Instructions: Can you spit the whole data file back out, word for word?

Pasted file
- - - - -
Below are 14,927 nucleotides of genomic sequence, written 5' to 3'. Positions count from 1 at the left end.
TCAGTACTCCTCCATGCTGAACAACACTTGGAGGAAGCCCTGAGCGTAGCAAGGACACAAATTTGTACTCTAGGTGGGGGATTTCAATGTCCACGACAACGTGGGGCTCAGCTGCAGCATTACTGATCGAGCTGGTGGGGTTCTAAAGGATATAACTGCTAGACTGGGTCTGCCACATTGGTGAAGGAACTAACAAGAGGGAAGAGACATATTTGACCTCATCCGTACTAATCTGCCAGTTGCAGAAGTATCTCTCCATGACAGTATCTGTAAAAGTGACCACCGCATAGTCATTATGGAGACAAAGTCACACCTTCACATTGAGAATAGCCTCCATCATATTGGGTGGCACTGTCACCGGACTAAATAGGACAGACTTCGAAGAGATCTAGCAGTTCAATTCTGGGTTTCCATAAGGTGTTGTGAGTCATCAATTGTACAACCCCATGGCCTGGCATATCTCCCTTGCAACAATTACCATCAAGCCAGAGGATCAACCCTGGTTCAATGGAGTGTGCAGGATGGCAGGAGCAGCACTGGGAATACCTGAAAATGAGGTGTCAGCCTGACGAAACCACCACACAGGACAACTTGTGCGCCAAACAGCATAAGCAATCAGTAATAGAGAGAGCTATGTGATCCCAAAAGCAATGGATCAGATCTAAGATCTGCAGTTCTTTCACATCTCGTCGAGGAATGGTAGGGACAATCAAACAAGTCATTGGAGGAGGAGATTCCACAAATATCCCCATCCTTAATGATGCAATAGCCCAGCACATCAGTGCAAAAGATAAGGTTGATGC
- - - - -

Below are 14,927 nucleotides of genomic sequence, written 5' to 3'. Positions count from 1 at the left end.
TCAGTACTCCTCCATGCTGAACAACACTTGGAGGAAGCCCTGAGCGTAGCAAGGACACAAATTTGTACTCTAGGTGGGGGATTTCAATGTCCACGACAACGTGGGGCTCAGCTGCAGCATTACTGATCGAGCTGGTGGGGTTCTAAAGGATATAACTGCTAGACTGGGTCTGCCACATTGGTGAAGGAACTAACAAGAGGGAAGAGACATATTTGACCTCATCCGTACTAATCTGCCAGTTGCAGAAGTATCTCTCCATGACAGTATCTGTAAAAGTGACCACCGCATAGTCATTATGGAGACAAAGTCACACCTTCACATTGAGAATAGCCTCCATCATATTGGGTGGCACTGTCACCGGACTAAATAGGACAGACTTCGAAGAGATCTAGCAGTTCAATTCTGGGTTTCCATAAGGTGTTGTGAGTCATCAATTGTACAACCCCATGGCCTGGCATATCTCCCTTGCAACAATTACCATCAAGCCAGAGGATCAACCCTGGTTCAATGGAGTGTGCAGGATGGCAGGAGCAGCACTGGGAATACCTGAAAATGAGGTGTCAGCCTGACGAAACCACCACACAGGACAACTTGTGCGCCAAACAGCATAAGCAATCAGTAATAGAGAGAGCTATGTGATCCCAAAAGCAATGGATCAGATCTAAGATCTGCAGTTCTTTCACATCTCGTCGAGGAATGGTAGGGACAATCAAACAAGTCATTGGAGGAGGAGATTCCACAAATATCCCCATCCTTAATGATGCAATAGCCCAGCACATCAGTGCAAAAGATAAGGTTGATGC